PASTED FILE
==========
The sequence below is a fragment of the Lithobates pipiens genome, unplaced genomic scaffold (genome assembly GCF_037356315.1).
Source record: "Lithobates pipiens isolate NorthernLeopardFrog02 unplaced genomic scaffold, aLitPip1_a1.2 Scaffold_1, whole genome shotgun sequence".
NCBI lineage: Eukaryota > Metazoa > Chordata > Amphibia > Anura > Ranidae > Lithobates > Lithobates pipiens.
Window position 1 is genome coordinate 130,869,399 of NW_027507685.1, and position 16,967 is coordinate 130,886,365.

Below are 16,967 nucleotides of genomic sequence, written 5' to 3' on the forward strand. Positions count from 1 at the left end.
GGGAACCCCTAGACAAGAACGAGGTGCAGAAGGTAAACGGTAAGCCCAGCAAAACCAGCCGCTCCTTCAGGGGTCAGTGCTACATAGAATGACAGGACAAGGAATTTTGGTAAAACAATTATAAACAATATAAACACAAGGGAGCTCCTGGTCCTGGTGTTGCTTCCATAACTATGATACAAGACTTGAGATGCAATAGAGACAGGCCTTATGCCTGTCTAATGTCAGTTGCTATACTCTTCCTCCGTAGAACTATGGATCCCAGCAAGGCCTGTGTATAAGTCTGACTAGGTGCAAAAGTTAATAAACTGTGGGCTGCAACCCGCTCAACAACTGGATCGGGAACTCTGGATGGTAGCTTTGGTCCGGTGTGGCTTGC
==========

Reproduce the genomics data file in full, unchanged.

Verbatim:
The sequence below is a fragment of the Lithobates pipiens genome, unplaced genomic scaffold (genome assembly GCF_037356315.1).
Source record: "Lithobates pipiens isolate NorthernLeopardFrog02 unplaced genomic scaffold, aLitPip1_a1.2 Scaffold_1, whole genome shotgun sequence".
NCBI lineage: Eukaryota > Metazoa > Chordata > Amphibia > Anura > Ranidae > Lithobates > Lithobates pipiens.
Window position 1 is genome coordinate 130,869,399 of NW_027507685.1, and position 16,967 is coordinate 130,886,365.

Below are 16,967 nucleotides of genomic sequence, written 5' to 3' on the forward strand. Positions count from 1 at the left end.
GGGAACCCCTAGACAAGAACGAGGTGCAGAAGGTAAACGGTAAGCCCAGCAAAACCAGCCGCTCCTTCAGGGGTCAGTGCTACATAGAATGACAGGACAAGGAATTTTGGTAAAACAATTATAAACAATATAAACACAAGGGAGCTCCTGGTCCTGGTGTTGCTTCCATAACTATGATACAAGACTTGAGATGCAATAGAGACAGGCCTTATGCCTGTCTAATGTCAGTTGCTATACTCTTCCTCCGTAGAACTATGGATCCCAGCAAGGCCTGTGTATAAGTCTGACTAGGTGCAAAAGTTAATAAACTGTGGGCTGCAACCCGCTCAACAACTGGATCGGGAACTCTGGATGGTAGCTTTGGTCCGGTGTGGCTTGC